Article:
Technology has made it easier to analyze and create music. In music classrooms, students can use apps to break down a piece of music, its rhythms, tempos, harmonies and more. Students can use apps to look at music from the point of view of different instruments.

For teachers, apps provide a chance to differentiate instruction. If music teachers need to work with certain students, they can use technology to ensure that others are engaged. Apps can help students work at their own pace. If students need more instruction on a particular topic, an app can give them the practice they need to ensure they understand.

>>Continue reading about Music Education Apps in the Classroom>>


Campbellsville University is our newest advertiser here on Music Matters Blog, and we are grateful for their support of the online music education community! If you are interested in finding out more about how you can promote your company, event, or product, just send us an e-mail and we will let you know about our advertising packages.

History of American Music Education – A Guest Post by Campbellsville University

In most public schools across the country, music education is an important part of the educational experience. The history of music education in the United States began before the American Revolution and progressed to the prevalence of music education today.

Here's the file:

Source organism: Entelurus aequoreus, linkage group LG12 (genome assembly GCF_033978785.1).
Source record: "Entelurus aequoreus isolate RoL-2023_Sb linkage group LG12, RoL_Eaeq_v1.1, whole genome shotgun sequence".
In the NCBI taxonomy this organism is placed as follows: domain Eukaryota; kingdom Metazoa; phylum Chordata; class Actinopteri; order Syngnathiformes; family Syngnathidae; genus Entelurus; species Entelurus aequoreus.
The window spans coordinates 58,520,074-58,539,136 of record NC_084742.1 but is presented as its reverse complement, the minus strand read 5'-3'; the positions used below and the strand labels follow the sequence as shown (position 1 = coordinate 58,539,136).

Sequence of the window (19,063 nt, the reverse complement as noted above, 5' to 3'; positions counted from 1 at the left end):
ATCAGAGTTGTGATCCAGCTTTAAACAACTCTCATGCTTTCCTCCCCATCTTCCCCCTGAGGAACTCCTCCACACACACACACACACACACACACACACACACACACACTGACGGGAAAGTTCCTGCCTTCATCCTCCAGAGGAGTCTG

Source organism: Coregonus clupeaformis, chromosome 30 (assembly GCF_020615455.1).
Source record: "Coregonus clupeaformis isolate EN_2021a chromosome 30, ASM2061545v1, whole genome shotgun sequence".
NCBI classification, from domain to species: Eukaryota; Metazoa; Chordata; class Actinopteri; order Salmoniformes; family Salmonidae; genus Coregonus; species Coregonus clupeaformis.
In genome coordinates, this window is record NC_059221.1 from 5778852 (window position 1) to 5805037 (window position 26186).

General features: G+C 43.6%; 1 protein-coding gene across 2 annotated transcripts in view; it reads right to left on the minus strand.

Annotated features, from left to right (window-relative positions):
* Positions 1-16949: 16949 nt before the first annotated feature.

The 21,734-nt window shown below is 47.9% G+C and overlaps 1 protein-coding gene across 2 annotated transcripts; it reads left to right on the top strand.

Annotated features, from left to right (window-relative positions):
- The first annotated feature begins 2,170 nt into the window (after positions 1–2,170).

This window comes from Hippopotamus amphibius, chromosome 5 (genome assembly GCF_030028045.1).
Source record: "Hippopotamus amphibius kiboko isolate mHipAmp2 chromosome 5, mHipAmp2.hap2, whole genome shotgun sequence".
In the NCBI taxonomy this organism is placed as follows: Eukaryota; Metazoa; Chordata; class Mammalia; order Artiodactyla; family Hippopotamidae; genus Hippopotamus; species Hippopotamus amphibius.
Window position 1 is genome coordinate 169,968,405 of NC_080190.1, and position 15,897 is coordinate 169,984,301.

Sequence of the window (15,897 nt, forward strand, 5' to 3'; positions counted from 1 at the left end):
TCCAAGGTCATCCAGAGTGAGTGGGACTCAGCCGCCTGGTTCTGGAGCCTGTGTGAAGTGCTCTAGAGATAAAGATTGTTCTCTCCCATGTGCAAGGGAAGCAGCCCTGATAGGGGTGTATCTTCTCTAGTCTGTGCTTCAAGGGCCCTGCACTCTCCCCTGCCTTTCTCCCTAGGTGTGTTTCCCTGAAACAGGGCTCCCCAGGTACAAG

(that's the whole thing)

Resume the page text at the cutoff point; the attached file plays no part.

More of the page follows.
Music Education in the Colonies

When the Pilgrims and Puritans arrived in Massachusetts, they brought a tradition of singing psalms. According to A Concise History of American Music Education by Michael Mark, the first book printed in America that contained music was a 1698 psalm book.

Meanwhile, secular music was allowed and celebrated in the South. Experienced musicians traveled across plantations to teach children and perform for private audiences and churches. Music education was limited to the wealthy.

As the northern colonies grew, so did the importance of music literacy in the church. The Rev. John Tufts founded the first American “singing school” and published An Introduction to The Singing of Psalm-Tunes in 1721 to cure the ills of music illiteracy. Singing masters taught people in the community to sing by note as part of the singing school movement.

>>Read more about the History of Music Education>>


Campbellsville University is our newest advertiser here on Music Matters Blog, and we are grateful for their support of the online music education community! If you are interested in finding out more about how you can promote your company, event, or product, just send us an e-mail and we will let you know about our advertising packages.

Free Image Files to Make Your Own Composer Trading Game